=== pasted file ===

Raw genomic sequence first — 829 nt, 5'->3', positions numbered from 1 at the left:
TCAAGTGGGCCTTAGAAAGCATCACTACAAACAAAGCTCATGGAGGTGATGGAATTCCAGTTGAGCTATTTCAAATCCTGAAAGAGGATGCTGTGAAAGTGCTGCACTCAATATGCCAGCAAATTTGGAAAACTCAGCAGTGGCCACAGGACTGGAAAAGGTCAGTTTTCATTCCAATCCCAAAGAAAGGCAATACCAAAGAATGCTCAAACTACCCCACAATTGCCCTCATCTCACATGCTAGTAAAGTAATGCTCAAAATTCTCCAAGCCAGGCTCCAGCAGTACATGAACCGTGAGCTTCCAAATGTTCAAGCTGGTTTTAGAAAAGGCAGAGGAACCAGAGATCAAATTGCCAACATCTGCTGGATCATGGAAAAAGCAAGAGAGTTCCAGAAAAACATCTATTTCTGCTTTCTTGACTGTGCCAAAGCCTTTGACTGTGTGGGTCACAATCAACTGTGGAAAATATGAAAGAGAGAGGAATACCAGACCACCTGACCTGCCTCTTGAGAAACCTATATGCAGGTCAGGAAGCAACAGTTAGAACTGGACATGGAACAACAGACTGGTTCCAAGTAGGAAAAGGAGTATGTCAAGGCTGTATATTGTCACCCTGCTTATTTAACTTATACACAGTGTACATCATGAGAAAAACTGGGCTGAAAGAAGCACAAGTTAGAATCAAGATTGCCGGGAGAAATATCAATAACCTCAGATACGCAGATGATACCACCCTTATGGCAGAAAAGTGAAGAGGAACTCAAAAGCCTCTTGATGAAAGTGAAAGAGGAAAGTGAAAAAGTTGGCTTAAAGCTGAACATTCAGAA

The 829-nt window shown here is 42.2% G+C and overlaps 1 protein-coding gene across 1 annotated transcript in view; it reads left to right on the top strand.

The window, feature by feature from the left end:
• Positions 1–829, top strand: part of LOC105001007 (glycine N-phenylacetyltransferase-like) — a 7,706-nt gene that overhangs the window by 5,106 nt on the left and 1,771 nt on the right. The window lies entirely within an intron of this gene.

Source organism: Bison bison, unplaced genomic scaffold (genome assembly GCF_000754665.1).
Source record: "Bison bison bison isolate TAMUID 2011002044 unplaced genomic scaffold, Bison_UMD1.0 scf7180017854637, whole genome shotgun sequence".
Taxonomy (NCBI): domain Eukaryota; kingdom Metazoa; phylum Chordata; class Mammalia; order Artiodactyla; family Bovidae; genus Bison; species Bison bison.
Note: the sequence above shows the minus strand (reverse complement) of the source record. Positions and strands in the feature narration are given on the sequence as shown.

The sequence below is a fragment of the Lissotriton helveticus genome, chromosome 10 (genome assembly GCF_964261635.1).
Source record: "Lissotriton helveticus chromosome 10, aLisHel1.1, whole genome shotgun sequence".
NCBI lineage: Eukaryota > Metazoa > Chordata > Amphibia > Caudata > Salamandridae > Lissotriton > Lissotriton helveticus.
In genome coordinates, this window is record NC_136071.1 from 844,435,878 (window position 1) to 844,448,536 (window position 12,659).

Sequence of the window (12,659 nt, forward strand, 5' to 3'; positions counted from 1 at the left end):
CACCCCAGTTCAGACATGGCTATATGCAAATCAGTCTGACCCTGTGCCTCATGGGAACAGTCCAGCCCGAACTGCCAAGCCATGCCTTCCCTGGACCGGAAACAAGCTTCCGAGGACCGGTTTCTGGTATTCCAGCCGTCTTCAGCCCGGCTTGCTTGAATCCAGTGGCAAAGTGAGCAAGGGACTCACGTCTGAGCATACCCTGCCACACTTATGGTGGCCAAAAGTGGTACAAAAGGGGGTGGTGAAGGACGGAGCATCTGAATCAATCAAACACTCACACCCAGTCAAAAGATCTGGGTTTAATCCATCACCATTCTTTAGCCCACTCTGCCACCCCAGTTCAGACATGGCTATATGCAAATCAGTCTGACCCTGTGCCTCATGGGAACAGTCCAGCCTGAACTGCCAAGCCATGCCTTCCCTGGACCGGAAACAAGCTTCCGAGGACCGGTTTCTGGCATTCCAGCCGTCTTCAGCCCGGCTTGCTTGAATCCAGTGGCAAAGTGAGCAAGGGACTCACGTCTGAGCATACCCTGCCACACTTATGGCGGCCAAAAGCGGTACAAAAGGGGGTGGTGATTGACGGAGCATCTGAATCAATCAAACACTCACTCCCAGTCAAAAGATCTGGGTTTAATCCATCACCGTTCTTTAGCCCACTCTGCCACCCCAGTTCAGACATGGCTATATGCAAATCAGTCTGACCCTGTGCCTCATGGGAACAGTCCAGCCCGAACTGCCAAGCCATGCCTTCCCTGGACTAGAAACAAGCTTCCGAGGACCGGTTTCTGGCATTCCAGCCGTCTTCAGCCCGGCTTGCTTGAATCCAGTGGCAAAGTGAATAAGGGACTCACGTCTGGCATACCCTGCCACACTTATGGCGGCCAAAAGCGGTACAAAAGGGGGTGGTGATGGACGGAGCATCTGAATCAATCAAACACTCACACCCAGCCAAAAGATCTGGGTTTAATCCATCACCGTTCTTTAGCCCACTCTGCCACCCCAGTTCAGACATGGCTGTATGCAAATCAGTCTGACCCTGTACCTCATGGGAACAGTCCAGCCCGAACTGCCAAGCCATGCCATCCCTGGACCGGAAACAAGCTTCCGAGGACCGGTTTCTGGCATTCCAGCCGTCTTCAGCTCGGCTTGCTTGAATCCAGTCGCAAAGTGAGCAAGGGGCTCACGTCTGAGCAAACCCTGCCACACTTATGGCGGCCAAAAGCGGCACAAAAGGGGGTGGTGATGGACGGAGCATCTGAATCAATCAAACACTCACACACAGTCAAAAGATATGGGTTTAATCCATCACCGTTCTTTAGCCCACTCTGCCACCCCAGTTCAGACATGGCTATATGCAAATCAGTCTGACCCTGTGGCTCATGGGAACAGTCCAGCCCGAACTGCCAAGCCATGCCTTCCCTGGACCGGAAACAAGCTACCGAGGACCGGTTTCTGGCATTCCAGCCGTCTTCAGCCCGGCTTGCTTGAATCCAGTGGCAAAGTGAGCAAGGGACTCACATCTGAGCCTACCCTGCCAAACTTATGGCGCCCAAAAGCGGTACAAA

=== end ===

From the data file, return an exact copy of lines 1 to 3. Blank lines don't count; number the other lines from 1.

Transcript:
Raw genomic sequence first — 829 nt, 5'->3', positions numbered from 1 at the left:
TCAAGTGGGCCTTAGAAAGCATCACTACAAACAAAGCTCATGGAGGTGATGGAATTCCAGTTGAGCTATTTCAAATCCTGAAAGAGGATGCTGTGAAAGTGCTGCACTCAATATGCCAGCAAATTTGGAAAACTCAGCAGTGGCCACAGGACTGGAAAAGGTCAGTTTTCATTCCAATCCCAAAGAAAGGCAATACCAAAGAATGCTCAAACTACCCCACAATTGCCCTCATCTCACATGCTAGTAAAGTAATGCTCAAAATTCTCCAAGCCAGGCTCCAGCAGTACATGAACCGTGAGCTTCCAAATGTTCAAGCTGGTTTTAGAAAAGGCAGAGGAACCAGAGATCAAATTGCCAACATCTGCTGGATCATGGAAAAAGCAAGAGAGTTCCAGAAAAACATCTATTTCTGCTTTCTTGACTGTGCCAAAGCCTTTGACTGTGTGGGTCACAATCAACTGTGGAAAATATGAAAGAGAGAGGAATACCAGACCACCTGACCTGCCTCTTGAGAAACCTATATGCAGGTCAGGAAGCAACAGTTAGAACTGGACATGGAACAACAGACTGGTTCCAAGTAGGAAAAGGAGTATGTCAAGGCTGTATATTGTCACCCTGCTTATTTAACTTATACACAGTGTACATCATGAGAAAAACTGGGCTGAAAGAAGCACAAGTTAGAATCAAGATTGCCGGGAGAAATATCAATAACCTCAGATACGCAGATGATACCACCCTTATGGCAGAAAAGTGAAGAGGAACTCAAAAGCCTCTTGATGAAAGTGAAAGAGGAAAGTGAAAAAGTTGGCTTAAAGCTGAACATTCAGAA

The 829-nt window shown here is 42.2% G+C and overlaps 1 protein-coding gene across 1 annotated transcript in view; it reads left to right on the top strand.